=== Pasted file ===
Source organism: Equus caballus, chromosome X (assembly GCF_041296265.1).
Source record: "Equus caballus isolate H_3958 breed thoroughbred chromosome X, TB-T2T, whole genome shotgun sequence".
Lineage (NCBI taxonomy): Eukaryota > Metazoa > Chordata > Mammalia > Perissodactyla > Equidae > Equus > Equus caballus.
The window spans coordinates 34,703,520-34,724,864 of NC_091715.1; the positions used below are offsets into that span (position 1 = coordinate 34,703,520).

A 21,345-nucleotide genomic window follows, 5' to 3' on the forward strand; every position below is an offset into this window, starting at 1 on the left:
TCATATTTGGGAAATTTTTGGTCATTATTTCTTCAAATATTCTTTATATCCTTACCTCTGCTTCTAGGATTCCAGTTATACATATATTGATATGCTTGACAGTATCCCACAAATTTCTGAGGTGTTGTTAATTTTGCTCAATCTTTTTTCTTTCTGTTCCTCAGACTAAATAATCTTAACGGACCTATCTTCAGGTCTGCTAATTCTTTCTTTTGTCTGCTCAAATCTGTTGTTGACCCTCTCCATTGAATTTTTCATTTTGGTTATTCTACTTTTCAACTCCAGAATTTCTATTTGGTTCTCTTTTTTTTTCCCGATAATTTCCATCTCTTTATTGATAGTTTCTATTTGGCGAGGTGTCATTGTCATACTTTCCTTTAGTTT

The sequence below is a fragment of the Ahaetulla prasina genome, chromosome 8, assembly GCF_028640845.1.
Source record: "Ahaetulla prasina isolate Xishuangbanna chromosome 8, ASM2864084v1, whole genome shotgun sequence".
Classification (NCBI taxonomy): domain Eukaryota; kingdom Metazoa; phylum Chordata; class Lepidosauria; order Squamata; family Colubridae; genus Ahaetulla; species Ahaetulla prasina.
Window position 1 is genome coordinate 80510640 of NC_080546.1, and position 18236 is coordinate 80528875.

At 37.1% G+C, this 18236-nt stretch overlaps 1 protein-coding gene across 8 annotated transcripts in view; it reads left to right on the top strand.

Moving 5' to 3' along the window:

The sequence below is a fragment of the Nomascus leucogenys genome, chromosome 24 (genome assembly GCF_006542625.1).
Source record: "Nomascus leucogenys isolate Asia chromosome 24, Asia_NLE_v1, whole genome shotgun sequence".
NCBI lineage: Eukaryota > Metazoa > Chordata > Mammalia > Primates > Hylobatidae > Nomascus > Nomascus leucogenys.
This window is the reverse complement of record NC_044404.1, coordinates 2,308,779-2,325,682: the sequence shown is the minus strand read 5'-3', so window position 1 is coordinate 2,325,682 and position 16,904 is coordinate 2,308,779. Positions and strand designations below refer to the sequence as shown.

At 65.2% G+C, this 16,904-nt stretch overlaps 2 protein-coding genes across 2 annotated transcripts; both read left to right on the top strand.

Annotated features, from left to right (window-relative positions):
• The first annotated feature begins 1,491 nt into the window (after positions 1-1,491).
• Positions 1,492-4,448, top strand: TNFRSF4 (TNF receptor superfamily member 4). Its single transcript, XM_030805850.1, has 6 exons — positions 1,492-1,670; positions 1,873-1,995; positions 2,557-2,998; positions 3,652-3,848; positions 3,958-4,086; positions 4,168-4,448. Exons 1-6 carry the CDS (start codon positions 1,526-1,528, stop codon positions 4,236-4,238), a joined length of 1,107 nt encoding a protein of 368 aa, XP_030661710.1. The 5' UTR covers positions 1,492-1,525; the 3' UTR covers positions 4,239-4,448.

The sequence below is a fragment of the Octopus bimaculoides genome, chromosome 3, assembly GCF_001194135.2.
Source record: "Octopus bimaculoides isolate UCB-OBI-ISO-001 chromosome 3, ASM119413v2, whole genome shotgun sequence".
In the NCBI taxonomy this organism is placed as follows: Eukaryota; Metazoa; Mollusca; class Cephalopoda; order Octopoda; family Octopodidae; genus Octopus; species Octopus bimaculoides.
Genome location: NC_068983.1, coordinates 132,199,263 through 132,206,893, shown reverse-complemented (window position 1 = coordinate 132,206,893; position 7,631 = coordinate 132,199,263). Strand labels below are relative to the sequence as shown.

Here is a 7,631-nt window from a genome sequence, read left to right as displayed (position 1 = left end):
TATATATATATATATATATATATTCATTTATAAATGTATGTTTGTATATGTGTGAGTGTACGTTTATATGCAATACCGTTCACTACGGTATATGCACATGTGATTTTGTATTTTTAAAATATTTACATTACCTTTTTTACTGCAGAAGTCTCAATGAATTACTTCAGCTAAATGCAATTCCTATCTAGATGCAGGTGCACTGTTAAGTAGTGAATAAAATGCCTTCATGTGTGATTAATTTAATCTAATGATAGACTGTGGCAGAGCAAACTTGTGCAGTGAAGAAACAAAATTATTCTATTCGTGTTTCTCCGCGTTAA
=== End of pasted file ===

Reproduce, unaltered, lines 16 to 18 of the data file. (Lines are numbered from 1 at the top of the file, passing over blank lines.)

This window is the reverse complement of record NC_044404.1, coordinates 2,308,779-2,325,682: the sequence shown is the minus strand read 5'-3', so window position 1 is coordinate 2,325,682 and position 16,904 is coordinate 2,308,779. Positions and strand designations below refer to the sequence as shown.

At 65.2% G+C, this 16,904-nt stretch overlaps 2 protein-coding genes across 2 annotated transcripts; both read left to right on the top strand.

Annotated features, from left to right (window-relative positions):